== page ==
Here's a book I would love to read if my "to be read" pile every dwindled down. When someone decides to change faiths I always wonder what the deciding factor is. What is it about his current faith that he felt he could no longer relate to or accept?
I found myself faced with the same decision a decade ago and it wasn't the easiest choice I had to make...especially considering that I had practiced my faith for 30 years. Looking back on it now, I know I made the right choice; but back then I felt very uncertain.
Why We Left Islam Synopsis:
The penalty for renouncing Islam is death, which makes the stories in Why We Left Islam -- and the lives behind them -- all the more remarkable.
Contained in these brutally honest personal accounts written by former Muslims is an urgent truth that the mainstream media and cowed politicians won't admit -- that far from being "a religion of peace," Islam is instead barbaric and repressive, a nightmare for those living under it and those seeking to confront it.
Here are some of the voices from Why We Left Islam...
"I still remember my sister's black eyes; she stared at the sky while she was dug into the ground. She was wrapped in white sheets and her hands were tied to her body. She was buried up to her waist. The rabid mob circled her with stones in their hands and started throwing them at her while the roars of 'Allah-u-Akbar' added to their frenzy..." -- Yagmur
"As a Muslim man, the fact that my mother had only given birth to three girls made him really angry. He beat my mother very badly and the doctors were forced to remove her womb...When she awoke, my father was kind enough to tell her that he was divorcing her now that she could no longer have children, and being a man he needed a son." -- Shara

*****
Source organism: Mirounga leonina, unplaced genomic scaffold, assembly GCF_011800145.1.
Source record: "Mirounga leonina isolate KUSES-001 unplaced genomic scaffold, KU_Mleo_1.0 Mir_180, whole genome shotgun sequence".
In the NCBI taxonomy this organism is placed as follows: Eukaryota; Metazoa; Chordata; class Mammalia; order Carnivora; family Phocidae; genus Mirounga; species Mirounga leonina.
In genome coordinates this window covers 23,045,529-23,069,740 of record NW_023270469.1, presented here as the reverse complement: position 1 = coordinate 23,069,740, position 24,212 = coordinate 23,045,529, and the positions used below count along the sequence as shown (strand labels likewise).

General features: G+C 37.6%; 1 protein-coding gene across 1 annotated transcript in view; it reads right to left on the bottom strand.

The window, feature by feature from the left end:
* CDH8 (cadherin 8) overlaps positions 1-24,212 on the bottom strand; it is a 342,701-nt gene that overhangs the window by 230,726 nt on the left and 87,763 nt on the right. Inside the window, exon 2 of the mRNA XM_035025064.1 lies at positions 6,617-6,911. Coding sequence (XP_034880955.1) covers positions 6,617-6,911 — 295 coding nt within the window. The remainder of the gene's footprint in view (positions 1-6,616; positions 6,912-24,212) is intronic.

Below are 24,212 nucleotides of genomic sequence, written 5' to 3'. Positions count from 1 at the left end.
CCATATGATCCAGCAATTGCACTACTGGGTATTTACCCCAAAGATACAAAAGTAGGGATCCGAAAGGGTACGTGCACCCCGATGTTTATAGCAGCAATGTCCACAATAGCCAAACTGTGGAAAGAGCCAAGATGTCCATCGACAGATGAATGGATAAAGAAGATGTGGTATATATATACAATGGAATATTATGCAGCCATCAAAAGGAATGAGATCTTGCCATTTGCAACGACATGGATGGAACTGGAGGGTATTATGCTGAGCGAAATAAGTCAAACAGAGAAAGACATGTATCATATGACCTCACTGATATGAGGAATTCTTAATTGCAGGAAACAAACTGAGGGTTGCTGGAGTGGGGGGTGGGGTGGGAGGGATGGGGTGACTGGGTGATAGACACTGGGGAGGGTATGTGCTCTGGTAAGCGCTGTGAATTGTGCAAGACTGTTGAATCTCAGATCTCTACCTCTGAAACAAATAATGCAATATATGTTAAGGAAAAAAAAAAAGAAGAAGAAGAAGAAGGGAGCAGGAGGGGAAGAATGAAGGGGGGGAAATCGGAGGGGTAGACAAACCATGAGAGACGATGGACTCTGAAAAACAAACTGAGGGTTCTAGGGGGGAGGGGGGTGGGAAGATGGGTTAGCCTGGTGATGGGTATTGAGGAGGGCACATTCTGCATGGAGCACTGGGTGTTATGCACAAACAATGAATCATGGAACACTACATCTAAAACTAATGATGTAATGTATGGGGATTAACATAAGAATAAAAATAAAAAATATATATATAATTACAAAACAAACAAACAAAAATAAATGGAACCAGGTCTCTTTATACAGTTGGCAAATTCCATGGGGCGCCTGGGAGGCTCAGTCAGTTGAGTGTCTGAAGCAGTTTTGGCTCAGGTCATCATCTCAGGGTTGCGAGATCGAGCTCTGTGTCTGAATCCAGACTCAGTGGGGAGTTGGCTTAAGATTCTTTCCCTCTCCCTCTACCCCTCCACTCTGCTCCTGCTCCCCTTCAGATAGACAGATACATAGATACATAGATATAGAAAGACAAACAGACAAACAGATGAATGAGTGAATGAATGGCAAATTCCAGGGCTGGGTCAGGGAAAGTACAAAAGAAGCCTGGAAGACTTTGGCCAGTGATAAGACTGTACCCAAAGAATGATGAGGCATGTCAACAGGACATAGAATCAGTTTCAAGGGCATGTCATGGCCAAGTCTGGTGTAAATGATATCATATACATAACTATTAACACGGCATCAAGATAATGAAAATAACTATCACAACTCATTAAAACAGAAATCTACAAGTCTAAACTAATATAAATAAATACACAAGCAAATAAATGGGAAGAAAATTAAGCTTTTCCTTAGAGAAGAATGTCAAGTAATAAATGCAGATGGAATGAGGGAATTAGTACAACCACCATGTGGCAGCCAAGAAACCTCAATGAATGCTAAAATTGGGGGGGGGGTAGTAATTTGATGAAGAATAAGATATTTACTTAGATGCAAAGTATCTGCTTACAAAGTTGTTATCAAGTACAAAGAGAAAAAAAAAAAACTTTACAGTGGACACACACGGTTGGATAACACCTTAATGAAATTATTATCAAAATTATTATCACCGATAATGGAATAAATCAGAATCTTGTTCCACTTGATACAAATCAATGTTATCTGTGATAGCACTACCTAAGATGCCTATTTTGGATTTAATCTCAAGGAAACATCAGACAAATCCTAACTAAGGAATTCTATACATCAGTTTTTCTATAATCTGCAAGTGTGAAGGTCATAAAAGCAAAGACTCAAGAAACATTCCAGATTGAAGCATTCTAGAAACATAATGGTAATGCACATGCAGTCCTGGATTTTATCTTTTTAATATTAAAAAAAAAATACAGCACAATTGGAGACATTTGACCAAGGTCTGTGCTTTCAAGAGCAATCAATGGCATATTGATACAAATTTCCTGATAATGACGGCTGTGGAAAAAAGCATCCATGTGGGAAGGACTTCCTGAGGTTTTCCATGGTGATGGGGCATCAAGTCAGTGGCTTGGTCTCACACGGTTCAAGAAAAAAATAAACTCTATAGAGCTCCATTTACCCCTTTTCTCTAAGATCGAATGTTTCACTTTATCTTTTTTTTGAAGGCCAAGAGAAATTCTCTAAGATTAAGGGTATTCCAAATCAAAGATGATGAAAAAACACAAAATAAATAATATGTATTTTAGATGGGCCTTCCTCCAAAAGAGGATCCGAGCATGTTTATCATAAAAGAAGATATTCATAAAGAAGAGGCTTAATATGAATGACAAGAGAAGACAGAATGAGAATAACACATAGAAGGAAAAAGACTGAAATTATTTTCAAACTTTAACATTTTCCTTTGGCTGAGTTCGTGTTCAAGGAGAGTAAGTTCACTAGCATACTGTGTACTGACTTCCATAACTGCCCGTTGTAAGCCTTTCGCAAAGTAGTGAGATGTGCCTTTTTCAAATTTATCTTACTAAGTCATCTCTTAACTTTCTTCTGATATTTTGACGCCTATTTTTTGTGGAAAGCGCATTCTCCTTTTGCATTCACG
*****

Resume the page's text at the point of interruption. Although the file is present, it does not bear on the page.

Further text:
"The Koran is full of verses that teach the killing of unbelievers and how Allah would torture them after they die. There are no lessons on morality, justice, honesty or love..." -- Ali
These shocking, real-life stories from those who have escaped the Muslim yoke make Why We Left Islam: Former Muslims Speak Out a powerful communique -- and a warning -- to the West.
Read the excerpt!
My sister, Dr. Homa Darabi, was born in Tehran, Iran, in January 1940, two months premature, to Eshrat Dastyar, a child bride who at age thirteen had married Esmaeil Darabi. Homa was my older sister, my protector, and my role model. Homa had a life full of hope and promise that a tyrannical and fundamentalist Islamic system destroyed.